This lovely map of North and South America is typical of the work of Willem Blaeu, with an up-to-date topographical depiction surrounded by decorative borders. The geographical image is fascinating, with accuracies and inaccuracies combined in a mix that reflects the best available knowledge of the day. The general picture is very good, but many cartographic myths are represented including the fictional islands of Frisland and Brasil and the famous non-existent city of gold, El Dorado. Decoratively, the map is one of the most beautiful of the golden age of Dutch cartography. Along the top are nine vignette views of the major cities on the continent, while ten pairs of figures line the sides illustrating the dress of the local inhabitants. The decorative features continue within the map area, with numerous sailing ships and sea monsters plying the waves, as well as vignettes of natives in South America. With its intricate flourishes, fascinating ethnological and historic detail, lovely original color, this is a superb item of seventeenth century art and cartographic history.
Bird’s Eye View of Chattanooga, Tennessee, 1886
Military Map Of The US & Canada During WWI
The Complete Map of Richmond and its Fortifications from 1863
A complete map of Richmond and its fortifications within a circle of 12 miles showing the numerous forts, batteries and the range of their fire, and the various obstacles that impede the approach of the Federal army, also, the principal towns & plantations, in the immediate vicinity of Richmond, together with several of the battle fields of 1862.
Slavic tribes, 7th to 9th century
Have no fear. These zombie safe zone maps are here to help. These state maps highlight the most popular cities that are prone to outbreak. With these maps you will be able to safely escape the apocalypse with exact routes to your safe zone.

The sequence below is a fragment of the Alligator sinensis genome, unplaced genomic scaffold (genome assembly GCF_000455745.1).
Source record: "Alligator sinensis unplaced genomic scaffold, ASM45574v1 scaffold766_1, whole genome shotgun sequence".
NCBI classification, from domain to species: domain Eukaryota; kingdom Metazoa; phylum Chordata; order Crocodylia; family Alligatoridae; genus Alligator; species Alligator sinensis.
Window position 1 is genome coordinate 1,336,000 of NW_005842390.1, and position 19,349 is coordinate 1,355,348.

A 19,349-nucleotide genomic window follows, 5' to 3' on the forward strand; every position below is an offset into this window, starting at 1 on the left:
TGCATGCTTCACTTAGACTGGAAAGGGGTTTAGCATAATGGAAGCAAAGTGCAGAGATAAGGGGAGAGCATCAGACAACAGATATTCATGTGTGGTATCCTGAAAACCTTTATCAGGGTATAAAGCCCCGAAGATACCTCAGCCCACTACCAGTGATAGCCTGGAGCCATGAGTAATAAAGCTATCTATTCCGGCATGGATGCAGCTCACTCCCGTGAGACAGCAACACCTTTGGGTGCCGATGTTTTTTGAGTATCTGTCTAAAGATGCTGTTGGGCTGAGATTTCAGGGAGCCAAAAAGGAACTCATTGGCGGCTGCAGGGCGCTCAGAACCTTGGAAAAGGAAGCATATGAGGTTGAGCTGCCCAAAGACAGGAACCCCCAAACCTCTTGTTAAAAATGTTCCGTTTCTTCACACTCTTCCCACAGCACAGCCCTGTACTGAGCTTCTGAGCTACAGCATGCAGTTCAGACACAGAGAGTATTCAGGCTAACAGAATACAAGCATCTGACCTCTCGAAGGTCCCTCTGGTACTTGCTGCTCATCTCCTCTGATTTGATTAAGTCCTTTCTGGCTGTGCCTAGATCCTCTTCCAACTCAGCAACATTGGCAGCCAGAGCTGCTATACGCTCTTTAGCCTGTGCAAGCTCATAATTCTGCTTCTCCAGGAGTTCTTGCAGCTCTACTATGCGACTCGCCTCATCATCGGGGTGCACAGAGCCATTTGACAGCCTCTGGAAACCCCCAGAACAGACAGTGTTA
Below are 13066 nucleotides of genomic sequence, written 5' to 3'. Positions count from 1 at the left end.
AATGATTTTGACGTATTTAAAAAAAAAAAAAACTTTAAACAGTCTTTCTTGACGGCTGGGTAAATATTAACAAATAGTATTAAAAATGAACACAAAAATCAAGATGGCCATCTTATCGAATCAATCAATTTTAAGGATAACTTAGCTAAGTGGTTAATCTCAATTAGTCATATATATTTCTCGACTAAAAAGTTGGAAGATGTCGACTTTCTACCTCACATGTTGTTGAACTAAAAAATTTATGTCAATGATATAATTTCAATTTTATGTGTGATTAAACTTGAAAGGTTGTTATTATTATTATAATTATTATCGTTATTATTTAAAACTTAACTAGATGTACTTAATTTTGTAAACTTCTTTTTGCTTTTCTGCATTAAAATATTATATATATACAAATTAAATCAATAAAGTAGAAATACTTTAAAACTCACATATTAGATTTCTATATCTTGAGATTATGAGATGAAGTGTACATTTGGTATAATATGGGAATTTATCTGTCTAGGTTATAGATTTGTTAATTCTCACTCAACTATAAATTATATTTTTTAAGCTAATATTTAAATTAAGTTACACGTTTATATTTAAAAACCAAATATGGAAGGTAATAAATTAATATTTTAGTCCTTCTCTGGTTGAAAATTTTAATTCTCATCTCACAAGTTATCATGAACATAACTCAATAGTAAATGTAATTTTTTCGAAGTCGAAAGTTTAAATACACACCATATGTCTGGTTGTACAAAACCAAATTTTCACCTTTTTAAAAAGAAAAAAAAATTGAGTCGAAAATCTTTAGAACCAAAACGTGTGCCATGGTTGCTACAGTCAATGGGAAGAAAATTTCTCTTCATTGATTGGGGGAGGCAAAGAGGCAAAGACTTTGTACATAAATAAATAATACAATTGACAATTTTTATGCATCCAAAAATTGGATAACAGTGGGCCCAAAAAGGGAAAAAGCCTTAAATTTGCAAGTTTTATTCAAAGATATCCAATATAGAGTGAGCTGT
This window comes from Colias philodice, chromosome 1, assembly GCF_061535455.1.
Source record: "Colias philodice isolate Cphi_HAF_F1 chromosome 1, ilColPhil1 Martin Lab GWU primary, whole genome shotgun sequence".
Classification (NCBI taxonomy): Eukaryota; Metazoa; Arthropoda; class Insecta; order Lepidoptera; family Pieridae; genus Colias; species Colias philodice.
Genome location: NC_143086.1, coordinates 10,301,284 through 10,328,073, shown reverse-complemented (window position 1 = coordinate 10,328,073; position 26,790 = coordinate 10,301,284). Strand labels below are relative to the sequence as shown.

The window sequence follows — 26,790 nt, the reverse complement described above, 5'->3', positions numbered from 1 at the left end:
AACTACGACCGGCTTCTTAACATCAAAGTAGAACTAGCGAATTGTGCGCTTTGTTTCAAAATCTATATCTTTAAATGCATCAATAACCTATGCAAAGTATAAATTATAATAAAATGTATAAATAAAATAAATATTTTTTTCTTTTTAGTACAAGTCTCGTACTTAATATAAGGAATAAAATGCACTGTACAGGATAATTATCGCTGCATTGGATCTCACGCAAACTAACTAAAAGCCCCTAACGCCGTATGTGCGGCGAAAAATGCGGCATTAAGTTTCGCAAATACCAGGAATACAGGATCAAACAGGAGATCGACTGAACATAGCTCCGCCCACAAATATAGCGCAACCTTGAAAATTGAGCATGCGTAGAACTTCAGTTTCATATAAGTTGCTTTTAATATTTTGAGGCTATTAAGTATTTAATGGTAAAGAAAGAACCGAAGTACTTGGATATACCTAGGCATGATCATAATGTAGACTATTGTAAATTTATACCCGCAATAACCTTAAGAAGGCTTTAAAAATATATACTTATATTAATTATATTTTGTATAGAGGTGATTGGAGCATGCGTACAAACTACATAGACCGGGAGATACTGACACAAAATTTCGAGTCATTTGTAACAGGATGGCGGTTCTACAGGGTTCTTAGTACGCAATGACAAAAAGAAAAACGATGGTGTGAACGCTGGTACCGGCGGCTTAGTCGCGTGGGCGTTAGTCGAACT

Each map highlights a from and to point explaining directions, distance, time, and additional information about the safe zone like water type and food resources. Own one or own them all to be extra prepared.
Brazilian States by #1 Export, 2014
Countries with less population than Greater Buenos Aires
Percentage of population in each country that is classified as being White or of European ancestry
Here is a map showing the percentage of people in each country/state/province that are officially identified as being purely White or of purely European descent (ie no mixed-race people), created in response to the one posted by /u/worldbeyondyourown about a week ago, but corrected for issues such as, you know, assuming Muslims couldn’t be White. Having said that, however, it is still very hard to define who is ‘White/European’ and who isn’t, for two main reasons:
-In the case of Latin American countries, it is hard to draw the line between White and Mestizo/Mulatto, and so the status of eg. Castizos is quite hard to determine. You therefore have VERY wildly varying statistics when it comes to the concentration of White people in each country in Latin America. I have therefore taken all the stats about Latin America from the table on the left. And if you compare it to the Latinobarometro table to the right, you can see how different some of the percentages are. In particular, I have decided to leave Argentina blank, as the 97% stated by the CIA World Factbook is clearly a gross overestimate.
-In the case of indigenous peoples in the Caucasus and Siberia, it is hard to determine which ethnic group can be classified as being ‘European’ and which cannot. I have therefore very arbitrarily decided on an ethnolinguistic division: Caucasian peoples and Finno-Ugric peoples (with the exception of the Khanty and the Mansi) would be classified as White, while Altaic and Samoyedic peoples would be classified as non-White.
For this map, I have taken all my statistics from the CIA World Factbook where possible, or various Wikipedia pages (usually the ones titled ‘Demographics of
Feel free to contribute any better data if you can find it.